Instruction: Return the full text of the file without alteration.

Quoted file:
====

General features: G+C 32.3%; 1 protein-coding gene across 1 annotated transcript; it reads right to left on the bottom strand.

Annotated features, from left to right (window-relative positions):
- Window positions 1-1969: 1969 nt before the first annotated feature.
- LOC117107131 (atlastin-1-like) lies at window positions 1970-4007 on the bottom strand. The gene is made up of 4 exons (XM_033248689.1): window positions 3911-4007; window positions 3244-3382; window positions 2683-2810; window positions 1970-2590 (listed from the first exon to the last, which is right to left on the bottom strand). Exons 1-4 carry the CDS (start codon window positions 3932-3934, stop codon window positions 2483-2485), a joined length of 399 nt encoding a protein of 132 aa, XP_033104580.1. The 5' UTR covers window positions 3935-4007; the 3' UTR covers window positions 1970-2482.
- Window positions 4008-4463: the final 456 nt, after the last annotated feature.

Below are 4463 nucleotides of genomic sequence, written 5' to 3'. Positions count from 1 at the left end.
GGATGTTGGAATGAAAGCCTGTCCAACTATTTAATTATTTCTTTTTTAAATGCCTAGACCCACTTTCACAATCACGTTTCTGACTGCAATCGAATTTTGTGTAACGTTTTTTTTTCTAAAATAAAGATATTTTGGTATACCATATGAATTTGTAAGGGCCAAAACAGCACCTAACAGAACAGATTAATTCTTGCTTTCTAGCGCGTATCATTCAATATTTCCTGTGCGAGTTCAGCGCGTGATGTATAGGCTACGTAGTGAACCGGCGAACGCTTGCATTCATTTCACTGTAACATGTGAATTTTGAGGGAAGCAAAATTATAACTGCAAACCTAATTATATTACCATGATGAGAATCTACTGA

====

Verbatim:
General features: G+C 32.3%; 1 protein-coding gene across 1 annotated transcript; it reads right to left on the bottom strand.

Annotated features, from left to right (window-relative positions):
- Window positions 1-1969: 1969 nt before the first annotated feature.
- LOC117107131 (atlastin-1-like) lies at window positions 1970-4007 on the bottom strand. The gene is made up of 4 exons (XM_033248689.1): window positions 3911-4007; window positions 3244-3382; window positions 2683-2810; window positions 1970-2590 (listed from the first exon to the last, which is right to left on the bottom strand). Exons 1-4 carry the CDS (start codon window positions 3932-3934, stop codon window positions 2483-2485), a joined length of 399 nt encoding a protein of 132 aa, XP_033104580.1. The 5' UTR covers window positions 3935-4007; the 3' UTR covers window positions 1970-2482.
- Window positions 4008-4463: the final 456 nt, after the last annotated feature.

Below are 4463 nucleotides of genomic sequence, written 5' to 3'. Positions count from 1 at the left end.
GGATGTTGGAATGAAAGCCTGTCCAACTATTTAATTATTTCTTTTTTAAATGCCTAGACCCACTTTCACAATCACGTTTCTGACTGCAATCGAATTTTGTGTAACGTTTTTTTTTCTAAAATAAAGATATTTTGGTATACCATATGAATTTGTAAGGGCCAAAACAGCACCTAACAGAACAGATTAATTCTTGCTTTCTAGCGCGTATCATTCAATATTTCCTGTGCGAGTTCAGCGCGTGATGTATAGGCTACGTAGTGAACCGGCGAACGCTTGCATTCATTTCACTGTAACATGTGAATTTTGAGGGAAGCAAAATTATAACTGCAAACCTAATTATATTACCATGATGAGAATCTACTGA